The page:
As most hobbyists know, fungal infections are among the most common health problems to inflict captive amphibians and fishes. However, few realize that many species of fungus also attack lizards, turtles, snakes and other reptiles. Perhaps because, with the exception of skin fungi, infections are difficult to detect, treatment options are limited. However, some of the lessons we’ve learned in working with amphibians are helpful. Read More »
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In Part I of this article, we discussed those situations in which a spray-on Calcium supplement might be useful. Over the years I’ve been shown, and have developed, a few other techniques that may help to boost the Calcium and vitamin content of reptile and amphibian diets. These strategies are based on observation and trial-and-error only, as solid research in this area is lacking, but have so far proven to be quite useful.
Calcium-Rich Insect Diets
Powdered Calcium mixes easily with tropical fish food flakes, and the resulting blend is readily consumed by crickets, roaches, sowbugs and earthworms. Try allowing your feeder invertebrates to load up on this nutritious diet for 2-3 days before offering them to your pets.
Mixing Your Own Calcium Supplements
In situations where additional Calcium might be called for, you can also mix powdered Calcium with a vitamin mineral supplement. I’ve used a 1:1 ratio (by weight) for animals recovering from Calcium deficiencies and as an occasional supplement for a variety of creatures, especially young individuals. Again, no hard evidence as to the effectiveness of this, but it may be useful as “insurance” (Note: different products vary in vitamin/mineral content).
Calcium cannot be utilized by reptiles and amphibians unless an adequate supply of Vitamin D3 is also provided. Heliothermic (basking) reptiles, such as Painted Turtles and Green Iguanas, make D3 in their skin in the presence of Ultraviolet B (UVB) light. Be sure to provide such creatures with a quality UVB bulb or unfiltered sunlight (UVB does not penetrate regular-grade glass or plastic).
Highly aquatic turtles (i.e. softshell turtles), nocturnal lizards (leopard geckos), amphibians and other non-basking species require a diet that supplies adequate D3, either naturally or with the help of a supplement.
Recently, it has been shown that some chameleons regulate basking behavior in accordance with their Vitamin D3 needs. To read more about this fascinating research, please see Chameleon Basking Behavior.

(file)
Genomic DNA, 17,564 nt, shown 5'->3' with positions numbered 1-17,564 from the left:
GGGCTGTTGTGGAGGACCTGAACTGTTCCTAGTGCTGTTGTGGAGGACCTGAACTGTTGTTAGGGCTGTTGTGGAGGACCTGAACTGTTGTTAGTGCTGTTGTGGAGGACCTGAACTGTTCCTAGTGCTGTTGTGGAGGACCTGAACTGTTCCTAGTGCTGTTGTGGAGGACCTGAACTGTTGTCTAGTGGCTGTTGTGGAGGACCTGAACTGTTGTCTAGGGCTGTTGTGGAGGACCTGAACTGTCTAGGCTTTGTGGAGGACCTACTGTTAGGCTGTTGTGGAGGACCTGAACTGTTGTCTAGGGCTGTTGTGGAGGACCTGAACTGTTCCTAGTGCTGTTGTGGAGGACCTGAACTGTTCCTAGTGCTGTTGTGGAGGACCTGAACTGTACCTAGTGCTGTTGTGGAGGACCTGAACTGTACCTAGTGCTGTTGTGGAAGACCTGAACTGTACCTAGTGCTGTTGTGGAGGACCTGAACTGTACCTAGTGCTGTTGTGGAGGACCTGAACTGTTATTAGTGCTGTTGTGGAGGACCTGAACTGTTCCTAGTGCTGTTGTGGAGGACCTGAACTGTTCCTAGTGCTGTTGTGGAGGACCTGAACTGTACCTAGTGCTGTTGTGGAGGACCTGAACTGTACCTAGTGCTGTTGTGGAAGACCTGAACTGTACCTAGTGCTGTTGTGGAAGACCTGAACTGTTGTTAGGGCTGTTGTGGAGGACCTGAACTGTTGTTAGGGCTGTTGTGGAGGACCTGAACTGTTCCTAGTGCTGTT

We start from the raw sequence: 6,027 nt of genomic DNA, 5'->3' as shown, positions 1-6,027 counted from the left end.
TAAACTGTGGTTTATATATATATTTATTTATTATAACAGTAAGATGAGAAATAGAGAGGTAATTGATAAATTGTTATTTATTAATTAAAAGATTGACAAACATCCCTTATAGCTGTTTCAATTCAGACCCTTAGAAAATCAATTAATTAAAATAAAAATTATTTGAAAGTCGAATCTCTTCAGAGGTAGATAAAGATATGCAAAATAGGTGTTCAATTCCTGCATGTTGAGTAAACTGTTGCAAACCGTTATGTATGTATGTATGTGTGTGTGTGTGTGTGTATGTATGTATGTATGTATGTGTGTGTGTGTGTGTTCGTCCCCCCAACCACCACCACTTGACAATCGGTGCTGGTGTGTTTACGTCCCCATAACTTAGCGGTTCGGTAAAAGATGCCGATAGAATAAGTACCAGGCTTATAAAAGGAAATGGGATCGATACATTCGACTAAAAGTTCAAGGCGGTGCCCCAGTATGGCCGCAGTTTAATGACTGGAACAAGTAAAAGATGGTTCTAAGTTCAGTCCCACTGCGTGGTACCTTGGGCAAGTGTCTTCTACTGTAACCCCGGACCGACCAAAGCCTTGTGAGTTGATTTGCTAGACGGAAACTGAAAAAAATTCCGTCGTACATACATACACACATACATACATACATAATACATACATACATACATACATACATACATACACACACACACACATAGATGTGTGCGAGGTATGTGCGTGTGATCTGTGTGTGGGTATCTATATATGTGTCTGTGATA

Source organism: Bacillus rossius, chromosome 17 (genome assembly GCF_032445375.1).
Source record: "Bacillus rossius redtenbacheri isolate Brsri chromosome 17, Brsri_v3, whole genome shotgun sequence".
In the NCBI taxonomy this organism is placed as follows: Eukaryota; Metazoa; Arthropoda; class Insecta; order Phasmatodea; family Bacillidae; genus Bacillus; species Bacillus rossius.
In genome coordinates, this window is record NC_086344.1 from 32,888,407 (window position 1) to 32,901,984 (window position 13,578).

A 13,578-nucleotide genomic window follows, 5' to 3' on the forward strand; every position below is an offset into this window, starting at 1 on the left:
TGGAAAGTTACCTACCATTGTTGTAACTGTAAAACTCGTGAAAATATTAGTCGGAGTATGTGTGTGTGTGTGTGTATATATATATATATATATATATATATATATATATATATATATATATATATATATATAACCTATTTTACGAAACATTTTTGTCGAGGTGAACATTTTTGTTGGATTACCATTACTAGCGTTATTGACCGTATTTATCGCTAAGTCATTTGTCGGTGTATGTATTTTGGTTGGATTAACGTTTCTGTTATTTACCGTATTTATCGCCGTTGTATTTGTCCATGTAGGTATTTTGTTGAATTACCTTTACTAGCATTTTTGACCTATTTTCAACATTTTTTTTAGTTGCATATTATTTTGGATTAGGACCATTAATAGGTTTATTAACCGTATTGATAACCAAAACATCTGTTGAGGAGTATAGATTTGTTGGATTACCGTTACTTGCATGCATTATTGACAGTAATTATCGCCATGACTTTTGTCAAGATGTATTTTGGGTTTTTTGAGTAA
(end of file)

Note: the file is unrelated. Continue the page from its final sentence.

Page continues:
Coating feeder insects with calcium and vitamin supplements is a time-tested method of adding important nutrients to reptile and amphibian diets. However, shy and nocturnal species that do not eat soon after the insects are released into their terrariums may get little benefit from powdered supplements. Insects quickly lose their coatings as they move about…crickets and roaches add to the problem by grooming the supplements from their bodies as soon as they are able (Yes, “grooming” …watch roaches sometime, they are quite fastidious!).
R Zilla Reptile Calcium Supplement Spray and Vitamin Supplement Spray help to address this problem. The spray sticks to and may even be absorbed by insects (as well as dry foods and salad), thereby assuring its delivery no matter how much time elapses before the food is consumed. These products will prove particularly useful to those keeping Leaf Tailed Geckos, Crocodile Skinks, Flying Geckos, Red-Eyed Treefrogs, Spadefoot Toads, certain burrowing tarantulas and others that are notoriously shy about showing themselves by day.
Calcium Spray supplies calcium in three forms, including Calcium Gluconate, which is readily utilized by many species. It can also be administered orally to animals with deficiencies (a consultation with your veterinarian would be advisable beforehand).
An interesting article on feeder insect calcium content is posted here.
Next time we’ll take a look at a few effective but little-used techniques for raising the calcium content of insects fed to reptiles and amphibians.
Agalychnis callidryas image referenced from wikipedia and originally posted by Christian R. Linder